Italian Prime Minister Silvio Berlusconi talks with members of the parliament during a debate at the lower house of parliament in Rome September 28, 2011.(Photo: Reuters)
Fiercely criticised by the opposition and members of his own party alike, the Italian premier Silvio Berlusconi has always enjoyed the discreet support of the Catholic Church in exchange for respecting its uncompromising stance on bioethics.
But as fresh allegations of corruption and callgirls at the highest levels of politics hit the headlines, a senior Catholic bishop broke his silence to condemn the immoral behaviour, stopping just short of naming the premier.
Cardinal Angelo Bagnasco, head of the powerful Conference of Italian Bishops (CEI), this week denounced what he called "behaviour that is contrary to public dignity" and "difficult to reconcile with institutional decorum".
The tirade seemed to be mainly aimed at Berlusconi, who has just celebrated his 75th birthday and faces a series of legal cases, including one in which he is accused of paying for sex with a Moroccan pole-dancer when she was 17.
On his way to Germany last week, Pope Benedict XVI also called for "an increasingly intense ethical renewal for the good of beloved Italy."
According to Italian press reports, the pope met Bagnasco and Vatican number two Tarcisio Bertone last month to discuss how best to react to the scandals surrounding Berlusconi -- though Benedict insisted the premier not be named.
Parishes, Catholic associations and pilgrims have complained about the scandals, which have made the headlines in both Italian and foreign newspapers.
Marco Politi, Vatican expert for Il Fatto Quotidiano newspaper, accused the Church of being "two years late" in reprimanding the premier.
He added that Italy's bishops "are responsible for having waited too long to say who has brought Italy to the brink of the abyss."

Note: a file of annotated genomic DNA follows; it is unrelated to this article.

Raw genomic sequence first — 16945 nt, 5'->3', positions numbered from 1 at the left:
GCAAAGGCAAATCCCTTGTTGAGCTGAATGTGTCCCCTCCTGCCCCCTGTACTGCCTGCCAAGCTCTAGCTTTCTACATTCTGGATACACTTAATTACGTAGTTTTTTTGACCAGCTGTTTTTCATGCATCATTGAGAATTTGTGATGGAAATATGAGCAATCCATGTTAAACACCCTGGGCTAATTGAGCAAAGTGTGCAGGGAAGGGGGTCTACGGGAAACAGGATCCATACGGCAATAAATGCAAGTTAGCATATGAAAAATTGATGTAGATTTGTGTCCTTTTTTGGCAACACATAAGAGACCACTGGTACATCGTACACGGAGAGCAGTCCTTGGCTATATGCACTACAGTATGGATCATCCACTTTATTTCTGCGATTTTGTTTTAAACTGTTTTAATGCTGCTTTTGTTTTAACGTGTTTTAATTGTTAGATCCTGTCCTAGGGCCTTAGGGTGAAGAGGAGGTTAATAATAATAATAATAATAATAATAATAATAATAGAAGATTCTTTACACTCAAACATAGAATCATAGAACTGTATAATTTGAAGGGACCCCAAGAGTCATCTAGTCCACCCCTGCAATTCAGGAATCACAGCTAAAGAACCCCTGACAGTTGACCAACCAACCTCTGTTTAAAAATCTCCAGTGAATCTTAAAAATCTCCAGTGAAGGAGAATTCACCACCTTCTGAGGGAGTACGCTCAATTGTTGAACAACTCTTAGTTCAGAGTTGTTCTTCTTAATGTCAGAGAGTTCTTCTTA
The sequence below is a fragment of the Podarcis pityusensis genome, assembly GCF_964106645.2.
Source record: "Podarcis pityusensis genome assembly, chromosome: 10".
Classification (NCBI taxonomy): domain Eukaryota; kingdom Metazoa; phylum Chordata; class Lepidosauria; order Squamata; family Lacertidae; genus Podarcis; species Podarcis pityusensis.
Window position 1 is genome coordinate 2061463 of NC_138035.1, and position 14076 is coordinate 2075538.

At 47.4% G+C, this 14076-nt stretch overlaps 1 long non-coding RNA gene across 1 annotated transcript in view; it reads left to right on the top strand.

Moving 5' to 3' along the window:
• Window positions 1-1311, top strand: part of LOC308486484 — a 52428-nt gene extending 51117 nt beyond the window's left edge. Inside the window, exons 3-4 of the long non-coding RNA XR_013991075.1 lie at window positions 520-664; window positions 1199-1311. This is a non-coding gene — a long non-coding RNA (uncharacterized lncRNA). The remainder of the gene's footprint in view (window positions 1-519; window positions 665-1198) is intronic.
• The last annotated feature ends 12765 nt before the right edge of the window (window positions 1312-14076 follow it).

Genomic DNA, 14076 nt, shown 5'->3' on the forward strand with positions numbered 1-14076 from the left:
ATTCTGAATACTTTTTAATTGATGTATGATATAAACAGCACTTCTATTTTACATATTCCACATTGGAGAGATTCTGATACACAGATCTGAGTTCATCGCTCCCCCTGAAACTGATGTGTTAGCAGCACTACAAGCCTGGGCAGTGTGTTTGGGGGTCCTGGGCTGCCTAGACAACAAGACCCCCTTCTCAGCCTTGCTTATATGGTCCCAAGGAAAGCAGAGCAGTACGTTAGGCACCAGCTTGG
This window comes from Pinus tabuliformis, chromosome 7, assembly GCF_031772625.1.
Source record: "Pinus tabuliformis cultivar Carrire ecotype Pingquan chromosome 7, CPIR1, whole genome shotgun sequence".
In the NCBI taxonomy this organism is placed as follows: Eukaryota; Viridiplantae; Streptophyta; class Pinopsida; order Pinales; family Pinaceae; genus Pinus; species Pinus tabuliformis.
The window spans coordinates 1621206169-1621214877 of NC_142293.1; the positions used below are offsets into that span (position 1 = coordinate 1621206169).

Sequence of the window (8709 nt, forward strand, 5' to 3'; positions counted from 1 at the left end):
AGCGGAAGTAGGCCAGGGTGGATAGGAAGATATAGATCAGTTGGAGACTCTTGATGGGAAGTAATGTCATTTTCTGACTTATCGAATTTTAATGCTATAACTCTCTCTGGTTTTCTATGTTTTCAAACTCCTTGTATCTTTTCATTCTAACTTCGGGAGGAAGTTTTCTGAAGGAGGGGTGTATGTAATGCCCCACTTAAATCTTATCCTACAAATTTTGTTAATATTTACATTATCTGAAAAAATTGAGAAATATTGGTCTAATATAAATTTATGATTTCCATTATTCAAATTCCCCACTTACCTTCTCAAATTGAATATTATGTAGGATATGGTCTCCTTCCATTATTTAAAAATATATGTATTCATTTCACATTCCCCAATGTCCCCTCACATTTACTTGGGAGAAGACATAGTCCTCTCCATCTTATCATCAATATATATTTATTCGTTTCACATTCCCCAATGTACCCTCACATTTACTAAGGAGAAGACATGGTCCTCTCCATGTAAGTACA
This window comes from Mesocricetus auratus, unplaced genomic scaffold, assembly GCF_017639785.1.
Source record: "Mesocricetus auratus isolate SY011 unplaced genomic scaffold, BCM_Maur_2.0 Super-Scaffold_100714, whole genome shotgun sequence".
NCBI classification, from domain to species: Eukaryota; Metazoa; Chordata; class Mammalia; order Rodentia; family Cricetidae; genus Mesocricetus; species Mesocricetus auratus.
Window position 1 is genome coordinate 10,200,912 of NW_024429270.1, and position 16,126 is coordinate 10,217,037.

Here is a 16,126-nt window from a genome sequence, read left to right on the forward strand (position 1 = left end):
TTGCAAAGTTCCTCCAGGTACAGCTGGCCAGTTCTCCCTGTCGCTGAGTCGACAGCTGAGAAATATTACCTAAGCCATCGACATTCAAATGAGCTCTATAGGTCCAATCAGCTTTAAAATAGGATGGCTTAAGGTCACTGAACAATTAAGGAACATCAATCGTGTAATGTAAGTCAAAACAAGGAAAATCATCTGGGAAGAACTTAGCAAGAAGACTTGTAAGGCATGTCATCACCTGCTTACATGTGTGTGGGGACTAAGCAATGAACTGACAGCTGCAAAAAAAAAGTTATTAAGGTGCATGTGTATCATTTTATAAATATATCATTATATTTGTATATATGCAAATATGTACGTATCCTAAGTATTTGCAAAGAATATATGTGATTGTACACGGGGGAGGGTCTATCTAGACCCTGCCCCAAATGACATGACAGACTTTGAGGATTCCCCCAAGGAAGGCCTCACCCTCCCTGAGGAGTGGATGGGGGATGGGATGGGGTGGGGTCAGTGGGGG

The Church has long supported the Berlusconi government, even in the wake of a string of lurid sex scandals, with the premier defending its stance against euthanasia, genetic manipulation and gay marriage.
An alternative to the Latin lover Berlusconi has also proved difficult to find, and should a left-wing coalition gain power the Church would no longer be guaranteed support on its most traditional principles.
Bagnasco has not said what he sees in a post-Berlusconi Italy, but has spoken of a "cultural and social party on the horizon, which would dialogue with politics" and be a "promising crib for the future."
"It is clear for the CEI leaders that the Berlusconi era is over, but that does not mean controlling the transition to a new phase, or how long it takes," Church affairs expert Andrew Tornielli wrote on the Vatican Insider website.
The CEI is hoping for a "new generation" of Catholic politicians, he said.
Some in the Church dream of overhauling the political system, bringing separate Catholic forces together to form a large centrist party -- but Vatican expert Sandro Magister says such a vision would be difficult to make reality.
Differences between right and left-wing Catholics are too great and the prevailing mood in the Church was to keep "the bipolar system," he said.
The arrangement, experts say, allows Catholic politicians to back different social and economic policies but unite on issues like the "sanctity of life."